Latina Texans Have Limited Access to Abortion Thanks to This Law
In 2013, House Bill 2 took effect, greatly restricting abortions in the Lone Star State. Since then, abortion rates among Latinas in Texas have dropped by 18 percent. Here’s a breakdown of the barriers HB2 creates:
1) Doctors must have “admitting privileges” at a hospital within 30 miles. OK, this, in my opinion, is totally ridiculous because fewer than 1 in 1,000 women need hospitalization during an abortion. And if they did, the hospital is legally required to admit anyone having a medical emergency anyway. It is, however, a lot of red tape to get admitting privileges, so essentially it’s just a really clever and probably expensive obstacle for abortion providers.
2) Abortions beyond 20 weeks are illegal unless the pregnancy endangers the life of the mother. Otherwise, they’re totally illegal – even if the mother was raped. Women with chronic illness or limited access to healthcare (a.k.a, much of the low-income population) are most affected by this because they may not know they are pregnant until later on. This also holds true for rape victims who often are ignorant of or in denial of their pregnancy until later in the game.
3) All abortion facilities must meet the standards of ambulatory surgical centers (ASCs), including facilities that only provide medical abortion. Long story short, this is difficult, unnecessary and expensive. It’s basically a big deterrent for clinics.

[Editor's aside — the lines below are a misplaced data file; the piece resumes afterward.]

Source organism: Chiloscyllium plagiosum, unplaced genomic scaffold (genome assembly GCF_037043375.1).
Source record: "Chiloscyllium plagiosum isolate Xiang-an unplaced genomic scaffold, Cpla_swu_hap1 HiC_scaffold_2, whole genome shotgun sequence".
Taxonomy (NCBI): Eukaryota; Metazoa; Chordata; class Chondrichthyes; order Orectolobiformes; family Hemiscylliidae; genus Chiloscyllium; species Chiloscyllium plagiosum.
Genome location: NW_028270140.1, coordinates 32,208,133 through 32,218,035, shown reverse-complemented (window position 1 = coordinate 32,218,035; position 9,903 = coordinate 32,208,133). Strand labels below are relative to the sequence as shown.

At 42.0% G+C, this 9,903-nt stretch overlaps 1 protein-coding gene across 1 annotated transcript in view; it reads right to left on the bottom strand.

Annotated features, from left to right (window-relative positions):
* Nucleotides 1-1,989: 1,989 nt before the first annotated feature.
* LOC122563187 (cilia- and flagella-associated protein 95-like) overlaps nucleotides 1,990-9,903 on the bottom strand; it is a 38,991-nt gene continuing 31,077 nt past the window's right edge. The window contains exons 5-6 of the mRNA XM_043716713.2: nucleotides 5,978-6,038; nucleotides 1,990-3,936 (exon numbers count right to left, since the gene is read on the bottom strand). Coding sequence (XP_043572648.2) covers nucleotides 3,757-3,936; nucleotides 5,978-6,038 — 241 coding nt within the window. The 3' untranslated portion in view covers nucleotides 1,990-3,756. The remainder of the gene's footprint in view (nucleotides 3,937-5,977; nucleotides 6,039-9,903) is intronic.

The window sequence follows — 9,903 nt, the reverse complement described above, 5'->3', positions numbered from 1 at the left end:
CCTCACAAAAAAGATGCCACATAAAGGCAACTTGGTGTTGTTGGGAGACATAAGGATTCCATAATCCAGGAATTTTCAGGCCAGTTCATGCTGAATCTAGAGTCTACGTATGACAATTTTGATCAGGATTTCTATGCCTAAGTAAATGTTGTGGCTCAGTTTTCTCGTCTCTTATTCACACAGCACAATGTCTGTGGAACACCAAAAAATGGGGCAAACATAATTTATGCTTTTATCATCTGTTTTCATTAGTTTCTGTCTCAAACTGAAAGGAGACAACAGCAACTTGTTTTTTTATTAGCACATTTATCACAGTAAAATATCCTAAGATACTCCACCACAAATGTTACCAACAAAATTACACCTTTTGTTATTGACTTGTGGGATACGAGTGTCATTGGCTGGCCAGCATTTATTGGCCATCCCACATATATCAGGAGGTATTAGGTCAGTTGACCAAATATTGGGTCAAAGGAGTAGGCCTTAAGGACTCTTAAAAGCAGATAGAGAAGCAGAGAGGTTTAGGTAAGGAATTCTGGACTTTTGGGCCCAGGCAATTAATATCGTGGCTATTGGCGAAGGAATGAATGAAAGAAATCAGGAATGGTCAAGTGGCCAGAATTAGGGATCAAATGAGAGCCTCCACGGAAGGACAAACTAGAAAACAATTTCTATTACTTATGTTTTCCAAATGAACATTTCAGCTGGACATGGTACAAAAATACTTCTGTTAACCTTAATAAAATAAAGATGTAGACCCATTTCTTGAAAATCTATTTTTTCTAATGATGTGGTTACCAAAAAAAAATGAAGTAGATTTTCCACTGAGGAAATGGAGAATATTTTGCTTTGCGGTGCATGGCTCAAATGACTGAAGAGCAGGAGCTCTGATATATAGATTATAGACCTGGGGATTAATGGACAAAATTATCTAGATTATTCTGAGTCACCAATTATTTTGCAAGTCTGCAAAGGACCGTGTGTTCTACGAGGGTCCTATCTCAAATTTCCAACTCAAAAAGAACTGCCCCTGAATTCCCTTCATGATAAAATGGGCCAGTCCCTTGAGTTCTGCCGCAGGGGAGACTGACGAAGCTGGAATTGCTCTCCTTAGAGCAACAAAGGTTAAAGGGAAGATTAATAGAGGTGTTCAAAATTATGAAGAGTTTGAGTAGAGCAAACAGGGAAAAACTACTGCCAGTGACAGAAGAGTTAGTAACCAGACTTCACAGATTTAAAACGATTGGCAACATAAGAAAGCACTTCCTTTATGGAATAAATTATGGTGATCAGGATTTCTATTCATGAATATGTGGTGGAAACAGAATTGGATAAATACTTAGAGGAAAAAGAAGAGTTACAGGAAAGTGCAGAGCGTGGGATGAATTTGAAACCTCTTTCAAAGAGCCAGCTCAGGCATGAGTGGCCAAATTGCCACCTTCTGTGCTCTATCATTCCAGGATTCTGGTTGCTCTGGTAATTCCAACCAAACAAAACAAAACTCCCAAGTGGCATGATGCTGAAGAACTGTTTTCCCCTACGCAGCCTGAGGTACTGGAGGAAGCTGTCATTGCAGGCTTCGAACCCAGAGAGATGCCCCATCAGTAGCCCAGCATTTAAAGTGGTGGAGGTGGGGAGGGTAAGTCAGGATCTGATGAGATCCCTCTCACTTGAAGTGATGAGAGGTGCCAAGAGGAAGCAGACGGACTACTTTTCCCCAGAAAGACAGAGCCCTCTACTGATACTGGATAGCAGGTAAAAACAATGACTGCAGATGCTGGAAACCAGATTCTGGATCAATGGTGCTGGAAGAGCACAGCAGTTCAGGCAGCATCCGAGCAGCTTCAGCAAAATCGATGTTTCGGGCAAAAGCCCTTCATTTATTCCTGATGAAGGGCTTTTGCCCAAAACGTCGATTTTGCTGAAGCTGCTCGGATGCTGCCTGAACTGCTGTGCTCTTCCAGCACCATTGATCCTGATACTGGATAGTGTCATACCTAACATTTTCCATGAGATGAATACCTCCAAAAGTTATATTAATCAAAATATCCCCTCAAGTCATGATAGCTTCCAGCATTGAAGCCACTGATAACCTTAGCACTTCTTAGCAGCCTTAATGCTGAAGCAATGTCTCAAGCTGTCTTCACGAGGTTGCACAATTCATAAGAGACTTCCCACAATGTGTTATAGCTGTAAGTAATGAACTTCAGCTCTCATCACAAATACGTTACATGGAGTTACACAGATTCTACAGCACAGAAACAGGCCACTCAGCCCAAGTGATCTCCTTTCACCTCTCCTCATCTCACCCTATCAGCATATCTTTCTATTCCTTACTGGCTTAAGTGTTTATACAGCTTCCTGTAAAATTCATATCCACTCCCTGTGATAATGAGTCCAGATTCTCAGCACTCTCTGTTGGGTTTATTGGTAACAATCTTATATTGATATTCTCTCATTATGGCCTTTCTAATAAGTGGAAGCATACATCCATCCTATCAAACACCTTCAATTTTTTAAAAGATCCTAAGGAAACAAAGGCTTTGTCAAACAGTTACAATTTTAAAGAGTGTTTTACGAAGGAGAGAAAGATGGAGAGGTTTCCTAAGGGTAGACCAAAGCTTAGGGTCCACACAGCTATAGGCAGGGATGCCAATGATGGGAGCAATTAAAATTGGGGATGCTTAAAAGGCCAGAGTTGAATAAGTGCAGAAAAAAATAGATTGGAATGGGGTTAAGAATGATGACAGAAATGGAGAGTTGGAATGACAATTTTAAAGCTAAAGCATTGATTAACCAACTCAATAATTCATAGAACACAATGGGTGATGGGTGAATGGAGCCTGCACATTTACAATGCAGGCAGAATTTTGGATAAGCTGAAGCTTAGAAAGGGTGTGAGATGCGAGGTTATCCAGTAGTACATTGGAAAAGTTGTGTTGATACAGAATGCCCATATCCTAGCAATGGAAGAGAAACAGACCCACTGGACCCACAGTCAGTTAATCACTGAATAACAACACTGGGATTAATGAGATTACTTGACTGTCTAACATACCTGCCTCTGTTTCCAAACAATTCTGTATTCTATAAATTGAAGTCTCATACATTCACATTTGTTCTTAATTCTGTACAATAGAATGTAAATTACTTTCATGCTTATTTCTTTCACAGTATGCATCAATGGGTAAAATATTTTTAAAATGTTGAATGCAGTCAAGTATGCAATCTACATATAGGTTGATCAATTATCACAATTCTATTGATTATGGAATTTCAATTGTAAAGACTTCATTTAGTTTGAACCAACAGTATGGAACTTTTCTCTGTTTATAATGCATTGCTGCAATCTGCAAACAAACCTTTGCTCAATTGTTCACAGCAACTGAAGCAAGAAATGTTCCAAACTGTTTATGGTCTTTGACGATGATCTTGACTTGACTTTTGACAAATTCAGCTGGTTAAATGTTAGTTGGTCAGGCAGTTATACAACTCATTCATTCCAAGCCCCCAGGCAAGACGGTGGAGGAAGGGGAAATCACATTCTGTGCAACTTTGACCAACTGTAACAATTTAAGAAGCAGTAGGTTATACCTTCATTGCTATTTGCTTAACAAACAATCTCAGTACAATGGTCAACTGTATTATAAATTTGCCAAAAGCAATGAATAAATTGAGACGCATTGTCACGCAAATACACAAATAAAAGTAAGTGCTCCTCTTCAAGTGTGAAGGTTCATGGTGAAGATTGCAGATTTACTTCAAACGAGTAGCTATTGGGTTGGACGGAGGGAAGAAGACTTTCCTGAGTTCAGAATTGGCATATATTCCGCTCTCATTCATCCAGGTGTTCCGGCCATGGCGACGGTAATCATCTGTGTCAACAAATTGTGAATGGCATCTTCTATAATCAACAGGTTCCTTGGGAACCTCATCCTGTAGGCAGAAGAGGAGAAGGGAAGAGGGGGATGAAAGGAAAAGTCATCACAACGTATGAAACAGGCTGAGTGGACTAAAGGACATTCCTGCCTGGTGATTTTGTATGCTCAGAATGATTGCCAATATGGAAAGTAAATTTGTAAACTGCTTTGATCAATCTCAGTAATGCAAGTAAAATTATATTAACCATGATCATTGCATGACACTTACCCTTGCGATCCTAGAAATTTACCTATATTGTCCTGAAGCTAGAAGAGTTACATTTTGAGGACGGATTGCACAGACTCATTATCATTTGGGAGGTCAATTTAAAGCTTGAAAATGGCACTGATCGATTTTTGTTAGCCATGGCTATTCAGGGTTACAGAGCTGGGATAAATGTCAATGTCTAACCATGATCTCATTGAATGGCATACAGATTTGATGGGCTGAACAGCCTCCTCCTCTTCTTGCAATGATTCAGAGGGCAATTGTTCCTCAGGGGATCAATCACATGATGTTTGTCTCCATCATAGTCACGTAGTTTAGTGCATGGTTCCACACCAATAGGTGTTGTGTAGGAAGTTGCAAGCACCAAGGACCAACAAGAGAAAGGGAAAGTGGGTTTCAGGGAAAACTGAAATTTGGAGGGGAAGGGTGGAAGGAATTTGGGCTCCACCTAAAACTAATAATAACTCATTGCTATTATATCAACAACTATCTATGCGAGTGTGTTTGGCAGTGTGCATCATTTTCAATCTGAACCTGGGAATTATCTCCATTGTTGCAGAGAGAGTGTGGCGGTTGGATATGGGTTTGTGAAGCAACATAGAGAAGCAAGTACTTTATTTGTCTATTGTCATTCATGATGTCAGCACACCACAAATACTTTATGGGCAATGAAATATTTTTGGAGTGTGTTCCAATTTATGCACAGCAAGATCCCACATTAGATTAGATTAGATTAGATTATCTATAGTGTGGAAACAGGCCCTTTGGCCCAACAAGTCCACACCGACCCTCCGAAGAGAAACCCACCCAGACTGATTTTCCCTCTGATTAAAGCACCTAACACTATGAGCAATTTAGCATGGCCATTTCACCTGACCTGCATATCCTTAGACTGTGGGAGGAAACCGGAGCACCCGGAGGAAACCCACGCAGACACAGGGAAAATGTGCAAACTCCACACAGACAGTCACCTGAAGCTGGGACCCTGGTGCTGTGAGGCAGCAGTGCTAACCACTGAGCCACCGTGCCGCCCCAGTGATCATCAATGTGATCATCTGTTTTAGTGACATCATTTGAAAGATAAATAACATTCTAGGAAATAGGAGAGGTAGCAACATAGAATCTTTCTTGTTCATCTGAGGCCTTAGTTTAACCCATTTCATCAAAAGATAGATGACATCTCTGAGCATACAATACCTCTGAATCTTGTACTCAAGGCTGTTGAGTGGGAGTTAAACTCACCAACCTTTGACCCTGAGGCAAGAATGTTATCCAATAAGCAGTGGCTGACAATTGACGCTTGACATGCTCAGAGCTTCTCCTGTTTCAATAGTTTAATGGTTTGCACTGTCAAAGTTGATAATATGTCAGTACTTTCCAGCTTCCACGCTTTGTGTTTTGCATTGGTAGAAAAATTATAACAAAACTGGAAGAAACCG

The Texas Department State of Health has been accused of withholding the number of abortions since HB2 took effect. The first full year it took effect was 2014, so that gives us an idea of the significant changes that took place.
In 2013, 16,189 Texans had medical abortions. In 2014, it was closer to 5,000. It clearly hit people of color the hardest. From 2013 to 2014, the number of Latinas who had abortions dropped by 18 percent. It fell by 7.7 percent among black women.
The law as it stands was rejected this week by the Supreme Court, who ruled it unconstitutional. We’ve known all along that Texas didn’t have evidence that the law’s restrictions protected patients… The Supreme Court ultimately agreed with what medical experts, researchers, and providers have been saying all along: that HB2-style regulations actually jeopardize patient health and place an “undue burden” on people seeking abortions.
So it’s back to the drawing board for Texas anti-abortionists that will no doubt be up to the task.
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